When I was introduced to radian measure in high school, I knew just one thing: How to convert between radians and degrees. Had you asked me to illustrate a radian on a circle or to explain why radian measure was useful, I would have been stumped.
In this post, I'll describe a Web Sketchpad activity … Continue Reading ››

In how many different ways can you build a rhombus that stays a rhombus when its vertices are dragged? This assignment, a mainstay of Sketchpad workshops, invariably leads to great discussions because there are a multitude of ways to construct a rhombus, with each method highlighting different mathematical properties of the quadrilateral.
While the rhombus task works … Continue Reading ››

In my prior blog posts, I've presented methods for constructing ellipses using Web Sketchpad and paper folding. The other conic sections are feeling a bit left out, so let's explore some techniques for constructing parabolas.
All three Web Sketchpad models below (and here) are based on the distance definition of a parabola: The set … Continue Reading ››

Attention Sketchpad fans: If you're a Mac user and would like to give the new Mac Sketchpad a spin, go ahead and contact me so that we can add you to our beta test.
Several weeks ago, Apple released MacOS Catalina and brought an end to all 32-bit apps, including Sketchpad 5.06. Luckily, Nick … Continue Reading ››

Of all the conic section construction techniques, my favorite is undoubtedly the approach that requires nothing more than a paper circle.
Here's what to do: Draw or print a circle and its center, point A, on a sheet of paper. Cut out the circle. Mark a random point B anywhere on the circle. Then, fold … Continue Reading ››

Geometry tends not to receive much love in elementary curricula, and that's a shame. In this post, I'll describe some of my new ideas for using Web Sketchpad to introduce young learners to fundamental properties of circles.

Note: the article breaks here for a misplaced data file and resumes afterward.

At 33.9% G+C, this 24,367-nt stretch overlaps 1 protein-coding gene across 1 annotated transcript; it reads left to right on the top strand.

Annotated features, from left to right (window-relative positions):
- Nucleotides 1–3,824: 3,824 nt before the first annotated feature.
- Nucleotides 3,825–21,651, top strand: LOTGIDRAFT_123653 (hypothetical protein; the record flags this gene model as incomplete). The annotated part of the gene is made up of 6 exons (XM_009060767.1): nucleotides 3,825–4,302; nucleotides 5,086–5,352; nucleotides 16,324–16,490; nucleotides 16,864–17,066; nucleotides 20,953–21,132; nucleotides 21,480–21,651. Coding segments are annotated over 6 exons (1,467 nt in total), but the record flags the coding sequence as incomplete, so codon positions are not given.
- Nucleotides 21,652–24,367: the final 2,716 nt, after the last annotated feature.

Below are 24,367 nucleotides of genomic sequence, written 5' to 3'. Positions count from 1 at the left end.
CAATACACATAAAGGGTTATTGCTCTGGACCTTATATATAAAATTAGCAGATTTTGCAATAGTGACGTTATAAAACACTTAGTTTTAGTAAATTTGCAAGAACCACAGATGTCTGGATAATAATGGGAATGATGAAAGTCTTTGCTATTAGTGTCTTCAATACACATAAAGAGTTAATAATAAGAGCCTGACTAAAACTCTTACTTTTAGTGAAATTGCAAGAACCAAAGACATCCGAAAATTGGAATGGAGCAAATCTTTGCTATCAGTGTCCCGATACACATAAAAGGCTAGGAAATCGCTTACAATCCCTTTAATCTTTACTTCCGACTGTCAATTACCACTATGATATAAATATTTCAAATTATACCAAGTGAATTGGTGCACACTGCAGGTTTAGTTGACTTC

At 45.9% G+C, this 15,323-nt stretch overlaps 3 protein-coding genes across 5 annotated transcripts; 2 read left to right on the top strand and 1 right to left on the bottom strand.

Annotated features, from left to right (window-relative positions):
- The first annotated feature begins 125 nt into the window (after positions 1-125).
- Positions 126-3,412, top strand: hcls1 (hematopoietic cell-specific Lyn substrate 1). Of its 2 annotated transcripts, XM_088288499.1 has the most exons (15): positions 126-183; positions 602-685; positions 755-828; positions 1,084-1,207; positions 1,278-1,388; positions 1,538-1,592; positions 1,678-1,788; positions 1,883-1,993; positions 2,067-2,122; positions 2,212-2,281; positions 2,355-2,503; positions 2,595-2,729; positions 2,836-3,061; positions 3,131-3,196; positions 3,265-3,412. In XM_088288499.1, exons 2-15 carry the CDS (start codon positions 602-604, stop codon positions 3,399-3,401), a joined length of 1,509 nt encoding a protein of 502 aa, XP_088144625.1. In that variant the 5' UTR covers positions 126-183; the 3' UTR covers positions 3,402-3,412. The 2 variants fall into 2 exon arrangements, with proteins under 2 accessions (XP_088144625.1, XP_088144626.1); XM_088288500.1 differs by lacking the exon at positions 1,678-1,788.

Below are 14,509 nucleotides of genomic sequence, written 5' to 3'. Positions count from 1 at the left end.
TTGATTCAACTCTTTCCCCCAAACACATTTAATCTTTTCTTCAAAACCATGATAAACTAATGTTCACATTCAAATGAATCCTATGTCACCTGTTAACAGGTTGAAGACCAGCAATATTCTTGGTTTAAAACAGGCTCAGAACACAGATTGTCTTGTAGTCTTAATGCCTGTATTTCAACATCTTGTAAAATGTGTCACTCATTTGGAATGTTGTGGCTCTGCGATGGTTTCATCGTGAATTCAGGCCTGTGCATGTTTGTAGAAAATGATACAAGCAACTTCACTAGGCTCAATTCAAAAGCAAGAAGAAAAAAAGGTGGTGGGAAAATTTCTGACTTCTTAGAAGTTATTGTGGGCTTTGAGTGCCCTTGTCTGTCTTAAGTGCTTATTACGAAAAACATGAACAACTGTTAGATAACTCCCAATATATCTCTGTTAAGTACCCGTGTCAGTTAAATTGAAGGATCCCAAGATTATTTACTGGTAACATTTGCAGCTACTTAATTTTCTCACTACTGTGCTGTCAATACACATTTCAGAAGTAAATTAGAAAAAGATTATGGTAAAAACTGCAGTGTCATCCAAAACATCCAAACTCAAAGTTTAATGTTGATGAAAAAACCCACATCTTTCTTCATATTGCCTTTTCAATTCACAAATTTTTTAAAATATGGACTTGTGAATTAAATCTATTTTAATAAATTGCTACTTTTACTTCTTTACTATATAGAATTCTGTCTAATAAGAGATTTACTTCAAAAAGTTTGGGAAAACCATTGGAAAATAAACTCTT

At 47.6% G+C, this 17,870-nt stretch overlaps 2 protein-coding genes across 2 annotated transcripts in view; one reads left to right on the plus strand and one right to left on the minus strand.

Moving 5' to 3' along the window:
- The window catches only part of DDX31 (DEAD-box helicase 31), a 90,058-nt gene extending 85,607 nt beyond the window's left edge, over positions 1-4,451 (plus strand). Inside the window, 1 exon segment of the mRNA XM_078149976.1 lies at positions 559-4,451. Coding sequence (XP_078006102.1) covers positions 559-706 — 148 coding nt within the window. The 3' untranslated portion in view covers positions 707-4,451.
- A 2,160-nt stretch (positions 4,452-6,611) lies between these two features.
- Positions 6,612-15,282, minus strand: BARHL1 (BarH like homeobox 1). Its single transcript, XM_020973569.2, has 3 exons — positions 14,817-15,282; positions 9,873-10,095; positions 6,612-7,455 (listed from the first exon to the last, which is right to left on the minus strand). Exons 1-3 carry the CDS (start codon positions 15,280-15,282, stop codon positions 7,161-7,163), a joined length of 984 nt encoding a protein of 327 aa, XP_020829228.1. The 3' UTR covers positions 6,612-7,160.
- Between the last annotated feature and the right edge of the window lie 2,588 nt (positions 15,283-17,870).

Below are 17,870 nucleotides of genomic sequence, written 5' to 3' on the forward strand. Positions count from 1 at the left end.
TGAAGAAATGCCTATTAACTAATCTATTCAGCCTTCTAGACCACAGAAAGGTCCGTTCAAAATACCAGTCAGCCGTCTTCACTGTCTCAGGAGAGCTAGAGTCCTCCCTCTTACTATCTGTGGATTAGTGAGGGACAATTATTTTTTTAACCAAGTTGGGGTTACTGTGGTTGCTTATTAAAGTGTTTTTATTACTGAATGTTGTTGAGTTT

On page 1 of the websketch below (and here), begin by asking students to drag … Continue Reading ››

David Henderson, the author of Experiencing Geometry, died this past December. I wrote about David in a prior post, and in particular, his approach of asking us to grapple with a small number of rich problems, allowing us to find our own, often non-traditional, ways of … Continue Reading ››

In his 1947 book, One, Two, Three...Infinity, physicist George Gamow poses a pirate treasure problem that has since become a classic. Below is my reworded statement of the puzzle.

Among a pirate's belongings you find the following note:
The island where I buried my treasure contains a single palm tree. Find the tree. From the palm tree, … Continue Reading ››

Arrays can be enormously helpful tools for helping young learners to visualize multiplication. Early work with arrays also sets the stage for more advanced mathematics, like binomial multiplication. In this blog post, I present several interactive arrays built with Web Sketchpad as part of the Dynamic Number project.
The interactive array model below (and Continue Reading ››